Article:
'Pandora's box:' Environmental groups wary of policy that would allow moving wetlands in Hamilton

Hamilton Conservation Authority is contemplating a controversial policy allowing wetlands and other natural features to be relocated in cases of nearby development. Some local groups are wary.

Some say a policy could help in the wake of provincial zoning orders, but others call it 'human folly'

The Hamilton Conservation Authority is seeking feedback from the public on drafting a biodiversity offsetting policy. (Dan Taekema/CBC)

The Hamilton Conservation Authority is contemplating a controversial policy that would allow wetlands to be relocated to make way for development, and some local groups are wary.

Lynda Lukasik, executive director of Environment Hamilton, said she has "very mixed feelings" about the prospect of a biodiversity offsetting policy. Such a policy would mean developers could remove some natural features to build on the space, and replace those features elsewhere.

"It kind of feels like they're opening a bit of a Pandora's box," she said.

In its online posting, the HCA says biodiversity offsetting "should always be a last resort."

A lengthy discussion paper accompanies its call for feedback from the public, which it will accept until July 31. 

Concerns for Ancaster wetland proposal

Don McLean, head of advocacy group Citizens at City Hall (CATCH), says "shifting" around natural features isn't the way to go.

"Wetlands are where they are because nature put them there, and the idea of putting them somewhere else is order to allow development is a bad idea," he said. 

Among his concerns: that the policy might revive a proposal to relocate a wetland and stream segment in the headwaters of Ancaster Creek. A developer proposed building warehouses and a parking lot in the area and moving the wetland elsewhere.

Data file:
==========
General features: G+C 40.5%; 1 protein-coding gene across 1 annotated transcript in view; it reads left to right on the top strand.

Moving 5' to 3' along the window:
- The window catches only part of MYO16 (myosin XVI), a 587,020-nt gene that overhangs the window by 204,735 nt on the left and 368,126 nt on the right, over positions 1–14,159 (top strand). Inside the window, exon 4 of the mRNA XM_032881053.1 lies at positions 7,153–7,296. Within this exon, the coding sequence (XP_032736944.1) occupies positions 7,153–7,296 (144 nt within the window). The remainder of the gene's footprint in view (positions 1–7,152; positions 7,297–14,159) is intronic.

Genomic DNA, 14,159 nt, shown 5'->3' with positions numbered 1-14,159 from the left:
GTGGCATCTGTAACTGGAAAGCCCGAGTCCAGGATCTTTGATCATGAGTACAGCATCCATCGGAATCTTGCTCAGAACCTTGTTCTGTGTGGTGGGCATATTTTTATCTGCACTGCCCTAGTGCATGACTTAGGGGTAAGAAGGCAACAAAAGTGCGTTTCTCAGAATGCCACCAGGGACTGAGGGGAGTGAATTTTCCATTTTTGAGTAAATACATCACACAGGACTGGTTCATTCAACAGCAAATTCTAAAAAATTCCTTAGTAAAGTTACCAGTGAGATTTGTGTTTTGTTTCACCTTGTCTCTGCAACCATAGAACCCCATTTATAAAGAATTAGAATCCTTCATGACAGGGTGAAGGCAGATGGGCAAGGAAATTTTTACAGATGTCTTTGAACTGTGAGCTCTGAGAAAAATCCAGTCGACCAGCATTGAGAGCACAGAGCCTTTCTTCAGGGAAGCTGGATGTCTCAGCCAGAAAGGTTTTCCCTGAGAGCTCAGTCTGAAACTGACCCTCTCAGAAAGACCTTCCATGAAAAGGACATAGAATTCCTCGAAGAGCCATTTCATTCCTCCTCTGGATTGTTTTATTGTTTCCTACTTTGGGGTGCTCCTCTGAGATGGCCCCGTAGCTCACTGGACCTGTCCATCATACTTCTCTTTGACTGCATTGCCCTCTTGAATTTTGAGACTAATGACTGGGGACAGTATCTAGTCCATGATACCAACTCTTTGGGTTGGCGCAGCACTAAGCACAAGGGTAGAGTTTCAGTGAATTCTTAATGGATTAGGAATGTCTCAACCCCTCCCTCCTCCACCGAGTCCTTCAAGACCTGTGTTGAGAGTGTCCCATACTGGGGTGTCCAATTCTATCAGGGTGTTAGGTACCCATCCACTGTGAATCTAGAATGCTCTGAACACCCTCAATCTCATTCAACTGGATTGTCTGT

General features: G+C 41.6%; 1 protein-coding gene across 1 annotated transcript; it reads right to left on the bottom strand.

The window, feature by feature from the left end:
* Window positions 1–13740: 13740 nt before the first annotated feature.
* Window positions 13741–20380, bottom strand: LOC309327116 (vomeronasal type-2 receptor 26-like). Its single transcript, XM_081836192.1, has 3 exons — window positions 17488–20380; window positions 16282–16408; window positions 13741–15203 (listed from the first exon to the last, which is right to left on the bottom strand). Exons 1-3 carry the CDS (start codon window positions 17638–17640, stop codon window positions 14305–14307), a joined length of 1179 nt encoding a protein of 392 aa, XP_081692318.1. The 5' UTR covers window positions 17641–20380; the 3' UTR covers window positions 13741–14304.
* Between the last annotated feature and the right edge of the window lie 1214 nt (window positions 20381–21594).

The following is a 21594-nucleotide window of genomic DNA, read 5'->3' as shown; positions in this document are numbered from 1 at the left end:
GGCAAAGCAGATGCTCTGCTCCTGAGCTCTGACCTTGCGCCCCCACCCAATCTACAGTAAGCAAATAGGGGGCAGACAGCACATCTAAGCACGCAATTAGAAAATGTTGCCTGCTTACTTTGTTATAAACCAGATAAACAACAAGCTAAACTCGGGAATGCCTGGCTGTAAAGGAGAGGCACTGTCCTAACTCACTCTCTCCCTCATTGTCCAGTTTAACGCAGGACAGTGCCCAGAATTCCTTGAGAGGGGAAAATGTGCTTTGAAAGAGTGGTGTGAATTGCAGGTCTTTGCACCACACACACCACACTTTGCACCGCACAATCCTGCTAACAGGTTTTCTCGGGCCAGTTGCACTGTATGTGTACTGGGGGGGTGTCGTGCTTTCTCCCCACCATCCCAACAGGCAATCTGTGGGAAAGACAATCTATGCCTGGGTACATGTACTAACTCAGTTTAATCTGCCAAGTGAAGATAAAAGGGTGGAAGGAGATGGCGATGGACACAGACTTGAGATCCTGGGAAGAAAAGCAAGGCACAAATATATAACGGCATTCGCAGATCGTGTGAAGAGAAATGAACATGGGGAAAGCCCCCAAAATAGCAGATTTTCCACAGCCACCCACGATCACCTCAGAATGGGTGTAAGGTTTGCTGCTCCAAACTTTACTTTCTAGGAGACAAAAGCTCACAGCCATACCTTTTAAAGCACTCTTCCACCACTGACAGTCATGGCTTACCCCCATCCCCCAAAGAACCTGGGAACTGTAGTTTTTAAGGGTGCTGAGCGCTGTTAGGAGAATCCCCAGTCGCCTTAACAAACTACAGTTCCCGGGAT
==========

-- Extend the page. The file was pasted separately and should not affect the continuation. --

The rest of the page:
The idea sparked environment groups and the public to speak out in opposition, and the HCA board rejected that proposal in June. That's when there was no policy or guidelines related to offsetting in place. 

The Hamilton Conservation Authority board recently rejected a proposal to pave over 140 Garner Rd. E. in order to construct warehouses. (Google Maps)

But prior to that vote in November 2020, the board had directed staff to explore this policy. 

"If you change the policy, then you can open things up again," McLean said. 

No-go areas will include provincially-significant wetlands

Lukasik also pointed to the connection. 

"Those are important ecosystems that play critical roles, especially in the headwater areas of watersheds," she said. "To think that you could easily replicate that somewhere else, I think, is human folly."

Though the policy is in its initial stages, Scott Peck, HCA director of watershed, planning and engineering, said "no-go areas" would include provincially significant wetlands.

But the Ancaster property at 140 Garner Rd. E. is not one of those, he said. It's referred to as a "locally significant" wetland.